* Workers want better benefits, smelter open
* Peru holds presidential run-off vote on June 5 (Adds details, context)
LIMA, May 20 (Reuters) - Peru’s federation of mining unions said Friday it plans to hold a nationwide strike starting on May 30, just days before the June 5 presidential run-off vote, to pressure the government to improve benefits.
Workers want Congress to lift caps on profit-sharing paid by companies, lower the retirement age, and find a way to reopen the vast La Oroya smelter, which has been shut for nearly two years, said Luis Castillo, the head of the federation.
“We will turn in the plans to strike to the labor ministry today (Friday) at 4 p.m.,” Castillo told Reuters.
Workers at the Ucucchacua silver mine, owned by Buenaventura (BVN.N), Peru’s largest precious metals miner, had agreed to the strike, union leader Segundino Romero said.
“We have approved the start of the indefinite strike because Congress has not resolved the issue of retirement for miners,” said Romero. “It’s unfortunate that the government does not hear our requests.”
But workers at Antamina, a major copper-zinc pit, were not planning to participate, a union spokesman said.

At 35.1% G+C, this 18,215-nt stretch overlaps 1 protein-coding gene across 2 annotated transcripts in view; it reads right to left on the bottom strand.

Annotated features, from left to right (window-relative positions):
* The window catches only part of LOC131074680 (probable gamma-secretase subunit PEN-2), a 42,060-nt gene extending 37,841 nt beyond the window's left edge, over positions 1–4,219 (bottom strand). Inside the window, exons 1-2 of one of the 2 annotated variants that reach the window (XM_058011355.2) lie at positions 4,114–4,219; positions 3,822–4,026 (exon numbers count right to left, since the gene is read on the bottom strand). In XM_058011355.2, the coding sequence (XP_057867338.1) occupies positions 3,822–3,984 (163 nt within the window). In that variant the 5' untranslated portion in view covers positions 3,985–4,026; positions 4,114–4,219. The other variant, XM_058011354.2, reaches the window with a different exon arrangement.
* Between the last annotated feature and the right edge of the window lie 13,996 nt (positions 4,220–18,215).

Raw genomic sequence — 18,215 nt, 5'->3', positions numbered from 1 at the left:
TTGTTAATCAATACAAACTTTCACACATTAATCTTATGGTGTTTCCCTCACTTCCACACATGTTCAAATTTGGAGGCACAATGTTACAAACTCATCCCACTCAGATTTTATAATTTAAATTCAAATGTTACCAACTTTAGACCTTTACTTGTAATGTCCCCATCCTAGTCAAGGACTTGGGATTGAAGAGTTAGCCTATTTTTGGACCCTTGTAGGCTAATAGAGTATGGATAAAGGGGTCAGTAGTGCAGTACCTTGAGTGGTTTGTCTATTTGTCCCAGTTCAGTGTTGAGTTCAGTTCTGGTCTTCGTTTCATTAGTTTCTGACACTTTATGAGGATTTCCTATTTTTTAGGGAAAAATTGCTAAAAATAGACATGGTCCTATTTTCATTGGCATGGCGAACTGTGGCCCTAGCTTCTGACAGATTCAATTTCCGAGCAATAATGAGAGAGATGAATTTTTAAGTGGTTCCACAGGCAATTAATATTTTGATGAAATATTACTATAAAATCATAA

The success of the national strike rests on the approval of local unions. The last two previous calls for a national walk-out from the federation of mining unions did not come to fruition because member unions could not agree on terms.
Miners last downed their tools in a national strike in the top metals producer in October 2009, also demanding Congress pass laws lowering the retirement age and raising salaries, but workers stayed on the job at key mines.
Peru’s miners can retire at 50 or 60 years of age, depending on their job, and are asking to retire five years earlier.
They can currently receive payments in profit-sharing plans each year equal to up to 18 monthly salaries. During periods of windfall profits, workers think they should be entitled to more.
The candidates in Peru’s tight election, left-wing former army officer Ollanta Humala and right-wing lawmaker Keiko Fujimori, defeated three seasoned moderate politicians in the first-round vote mainly by promising to lower poverty with a better distribution of Peru’s vast mineral wealth.
Both candidates support taxing the windfall profits of lucrative international mining firms to fund social programs in a country with a high 32 percent poverty rate despite one of the world’s fastest economic growth rates.
Previous national strikes have slowed the production of minerals, which account for 60 percent of the country’s exports. Peru is the world’s No. 2 producer of silver, zinc and copper and the No. 6 gold producer.
International firms operating in Peru include Southern Copper (SCCO.N), Xstrata Copper XTA.L and Newmont Mining (NEM.N). The idled La Oroya smelter was run by Doe Run Peru, a unit of U.S.-based Renco Group, which the government accuses of failing to finish an environmental cleanup project. (Reporting by Patricia Velez; Editing by Lisa Shumaker)